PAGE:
A Rising Tide

For someone who’s spent a lot of her life on Cape Cod, I’m what you might consider a New England failure. The prime ingredient in my clam chowder is oyster crackers, and my short-lived sailing career ended the day the wind changed directions unexpectedly, so I tied the line around my waist, jumped overboard, and attempted to swim my way back to shore with our small sailboat in tow. My Dad, however, is an incredible sailor and seafood chef. You might be thinking he went to prep school and played touch football with the Kennedys in Hyannis Port. Nope.

My dad learned to dig for clams with his bare feet from his immigrant grandparents who barely spoke English. He taught himself to sail as a teenager and offered to teach others as a way to earn extra cash after school. He mowed the lawns of wealthy summer residents and thought deeply about how to earn enough money to one day support his family and ailing father whose blue-collar labor left him struggling with asbestos exposure and multiple cancers.

He put himself through night school and met my mom in their law-school library when he asked her for help finding a book. He embarked on the uphill battle of entrepreneurship because he could no longer stomach working with entitled assholes. Growing up, I don’t think I ever saw my Dad play a round of golf or grab a beer with the guys. Work hard and put your family first — that was his motto.

Over the last decade, spurred on by my mom’s tireless passion for social justice, my parents have marched on Wall Street, rallied for common sense gun reform, supported Black Lives Matter (BLM) in 2013, and took the streets again for BLM in 2020 despite my plea that they stay safe at home amidst the COVID-19 pandemic. I figured their continued activism was a remanent of coming of age in the 1960s in which a generation adopted protest as a powerful tool for communication and change. But I’ve come to realize their lifelong activism is driven by something deeper — a core belief that the equality, health, safety, and success of all people in the United States is what makes for a thriving society, and the thriving of others doesn’t threaten or undermine our own.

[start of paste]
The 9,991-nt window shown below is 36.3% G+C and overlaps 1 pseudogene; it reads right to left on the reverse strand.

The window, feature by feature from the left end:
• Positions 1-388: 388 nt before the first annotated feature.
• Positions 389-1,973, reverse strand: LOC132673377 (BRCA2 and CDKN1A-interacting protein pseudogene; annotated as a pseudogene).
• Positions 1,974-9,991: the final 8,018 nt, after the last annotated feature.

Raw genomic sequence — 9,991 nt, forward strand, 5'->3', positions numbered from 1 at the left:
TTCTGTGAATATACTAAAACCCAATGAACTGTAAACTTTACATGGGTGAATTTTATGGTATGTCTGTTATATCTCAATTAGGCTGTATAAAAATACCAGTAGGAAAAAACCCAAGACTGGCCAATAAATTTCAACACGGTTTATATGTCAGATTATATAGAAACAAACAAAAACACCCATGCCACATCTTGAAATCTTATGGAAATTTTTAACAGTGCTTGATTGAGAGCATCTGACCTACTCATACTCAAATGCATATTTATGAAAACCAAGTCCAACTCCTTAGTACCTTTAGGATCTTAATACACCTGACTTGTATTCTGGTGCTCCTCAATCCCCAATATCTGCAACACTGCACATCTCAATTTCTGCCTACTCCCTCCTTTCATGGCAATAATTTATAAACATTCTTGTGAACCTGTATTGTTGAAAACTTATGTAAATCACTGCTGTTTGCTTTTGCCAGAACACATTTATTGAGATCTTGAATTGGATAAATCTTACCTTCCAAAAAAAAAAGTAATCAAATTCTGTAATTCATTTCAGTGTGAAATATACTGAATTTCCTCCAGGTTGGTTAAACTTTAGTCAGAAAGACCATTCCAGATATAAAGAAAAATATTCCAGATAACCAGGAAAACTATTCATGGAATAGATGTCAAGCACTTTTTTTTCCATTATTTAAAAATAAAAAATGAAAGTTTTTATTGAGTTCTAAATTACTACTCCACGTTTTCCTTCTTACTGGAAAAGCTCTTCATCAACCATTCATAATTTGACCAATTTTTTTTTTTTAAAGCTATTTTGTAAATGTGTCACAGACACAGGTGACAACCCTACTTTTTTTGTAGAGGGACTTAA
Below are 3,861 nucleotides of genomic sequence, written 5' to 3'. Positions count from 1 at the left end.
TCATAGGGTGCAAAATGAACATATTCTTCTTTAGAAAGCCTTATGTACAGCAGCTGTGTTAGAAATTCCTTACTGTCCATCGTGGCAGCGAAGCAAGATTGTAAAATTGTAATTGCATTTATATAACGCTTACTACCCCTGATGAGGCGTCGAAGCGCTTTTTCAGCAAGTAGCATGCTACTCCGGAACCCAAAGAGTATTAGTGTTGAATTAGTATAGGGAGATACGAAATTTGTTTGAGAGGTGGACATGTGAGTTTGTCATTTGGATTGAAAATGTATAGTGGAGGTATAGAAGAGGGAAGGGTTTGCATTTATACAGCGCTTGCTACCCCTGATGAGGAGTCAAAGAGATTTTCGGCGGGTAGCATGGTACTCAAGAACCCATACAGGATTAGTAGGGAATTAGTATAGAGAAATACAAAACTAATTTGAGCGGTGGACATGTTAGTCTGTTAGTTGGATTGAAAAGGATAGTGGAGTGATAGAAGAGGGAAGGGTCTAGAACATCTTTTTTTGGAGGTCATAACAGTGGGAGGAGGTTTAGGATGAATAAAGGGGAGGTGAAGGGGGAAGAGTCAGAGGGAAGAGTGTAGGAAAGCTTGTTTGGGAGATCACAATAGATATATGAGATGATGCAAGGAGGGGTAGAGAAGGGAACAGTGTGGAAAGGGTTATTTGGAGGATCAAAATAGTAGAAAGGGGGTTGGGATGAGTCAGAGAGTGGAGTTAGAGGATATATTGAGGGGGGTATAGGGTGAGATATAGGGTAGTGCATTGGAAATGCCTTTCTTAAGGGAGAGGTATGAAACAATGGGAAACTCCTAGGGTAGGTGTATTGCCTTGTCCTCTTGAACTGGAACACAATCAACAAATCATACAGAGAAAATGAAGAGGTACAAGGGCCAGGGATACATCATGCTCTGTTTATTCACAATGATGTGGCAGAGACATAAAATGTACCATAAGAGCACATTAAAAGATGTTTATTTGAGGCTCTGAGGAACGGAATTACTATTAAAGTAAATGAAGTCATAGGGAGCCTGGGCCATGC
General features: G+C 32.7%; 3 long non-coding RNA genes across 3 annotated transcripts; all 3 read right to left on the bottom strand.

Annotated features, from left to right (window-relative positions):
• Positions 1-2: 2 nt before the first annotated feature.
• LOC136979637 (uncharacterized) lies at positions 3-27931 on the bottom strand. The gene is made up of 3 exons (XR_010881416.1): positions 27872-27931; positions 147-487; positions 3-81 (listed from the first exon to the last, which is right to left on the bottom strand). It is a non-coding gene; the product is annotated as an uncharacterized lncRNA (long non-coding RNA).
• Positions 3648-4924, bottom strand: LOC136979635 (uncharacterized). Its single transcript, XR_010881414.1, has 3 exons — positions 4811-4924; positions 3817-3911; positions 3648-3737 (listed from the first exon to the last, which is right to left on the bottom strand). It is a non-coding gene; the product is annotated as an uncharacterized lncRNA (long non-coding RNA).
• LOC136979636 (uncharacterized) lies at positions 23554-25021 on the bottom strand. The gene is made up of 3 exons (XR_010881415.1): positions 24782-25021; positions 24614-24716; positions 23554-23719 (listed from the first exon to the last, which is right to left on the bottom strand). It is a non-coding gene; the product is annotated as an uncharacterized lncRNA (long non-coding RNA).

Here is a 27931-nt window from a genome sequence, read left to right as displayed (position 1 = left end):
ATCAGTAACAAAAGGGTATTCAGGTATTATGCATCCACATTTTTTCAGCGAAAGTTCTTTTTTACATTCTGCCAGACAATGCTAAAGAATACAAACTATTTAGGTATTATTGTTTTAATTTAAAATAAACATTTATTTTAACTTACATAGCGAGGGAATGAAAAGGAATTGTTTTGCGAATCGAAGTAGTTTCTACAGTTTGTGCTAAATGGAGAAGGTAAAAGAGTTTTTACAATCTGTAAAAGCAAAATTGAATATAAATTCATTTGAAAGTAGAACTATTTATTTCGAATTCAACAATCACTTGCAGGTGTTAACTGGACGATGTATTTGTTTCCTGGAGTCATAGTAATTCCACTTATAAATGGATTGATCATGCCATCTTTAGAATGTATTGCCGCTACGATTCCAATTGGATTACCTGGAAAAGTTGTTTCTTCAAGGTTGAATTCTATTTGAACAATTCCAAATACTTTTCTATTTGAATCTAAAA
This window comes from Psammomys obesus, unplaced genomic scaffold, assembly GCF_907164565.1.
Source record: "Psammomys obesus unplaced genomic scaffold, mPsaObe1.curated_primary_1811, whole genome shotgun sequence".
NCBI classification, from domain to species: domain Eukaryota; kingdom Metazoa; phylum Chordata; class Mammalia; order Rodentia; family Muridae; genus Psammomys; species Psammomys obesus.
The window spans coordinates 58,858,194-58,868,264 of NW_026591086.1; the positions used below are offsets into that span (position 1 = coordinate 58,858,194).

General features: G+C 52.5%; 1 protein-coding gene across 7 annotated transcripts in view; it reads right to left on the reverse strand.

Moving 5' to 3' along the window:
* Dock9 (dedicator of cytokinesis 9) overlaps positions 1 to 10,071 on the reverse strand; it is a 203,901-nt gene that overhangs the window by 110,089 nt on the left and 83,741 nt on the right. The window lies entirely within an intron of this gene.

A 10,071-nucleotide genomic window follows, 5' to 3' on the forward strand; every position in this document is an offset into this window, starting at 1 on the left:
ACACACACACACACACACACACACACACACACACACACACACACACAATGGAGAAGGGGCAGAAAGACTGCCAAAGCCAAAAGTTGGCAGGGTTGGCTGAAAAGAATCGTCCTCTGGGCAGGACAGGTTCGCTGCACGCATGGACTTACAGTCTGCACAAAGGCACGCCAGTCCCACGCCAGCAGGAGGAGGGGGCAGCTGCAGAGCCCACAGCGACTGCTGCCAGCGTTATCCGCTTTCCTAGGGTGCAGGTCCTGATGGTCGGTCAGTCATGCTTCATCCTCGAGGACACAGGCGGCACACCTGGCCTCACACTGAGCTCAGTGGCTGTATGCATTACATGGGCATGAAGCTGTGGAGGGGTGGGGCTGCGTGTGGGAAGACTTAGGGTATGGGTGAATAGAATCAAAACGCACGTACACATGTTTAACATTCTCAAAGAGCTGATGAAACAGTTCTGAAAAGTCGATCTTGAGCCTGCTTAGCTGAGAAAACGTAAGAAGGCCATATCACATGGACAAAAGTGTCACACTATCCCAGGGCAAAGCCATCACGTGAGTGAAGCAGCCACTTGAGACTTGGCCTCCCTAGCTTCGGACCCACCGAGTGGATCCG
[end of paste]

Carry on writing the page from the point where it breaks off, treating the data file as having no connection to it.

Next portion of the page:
As I grew into a financially anxious young adult, I asked my dad why he voted Democrat even though voting Republican seemed like the better deal for someone who would benefit from pro-business policies. I was in my early 20s and starting to realize that money did not equal happiness, but it did give you options. By the looks of the recession and rising interest rates on my student loans, I worried I would have little of either. “It’s simple,” he said without hesitation. “I vote the way I do because what’s most important to me is that people don’t fall through the cracks. That’s the sign of a failing country. The candidates I’ve voted for understand that when people’s basic needs are met, we all do better. Equality in all forms means everyone is better off. A rising tide lifts all boats.”

This phrase came rushing back to me a couple years ago when I found myself nervously chewing on my pen in a Virginia voting booth trying to think through a local ballot issue. I was struggling to decipher a restriction on property tax exemption for surviving spouses of service members and was consumed by two thoughts:

1) How is it that you review military family research all day for your job and you have no idea what this means?

2) Why didn’t you review the ballot early like you knew you should!?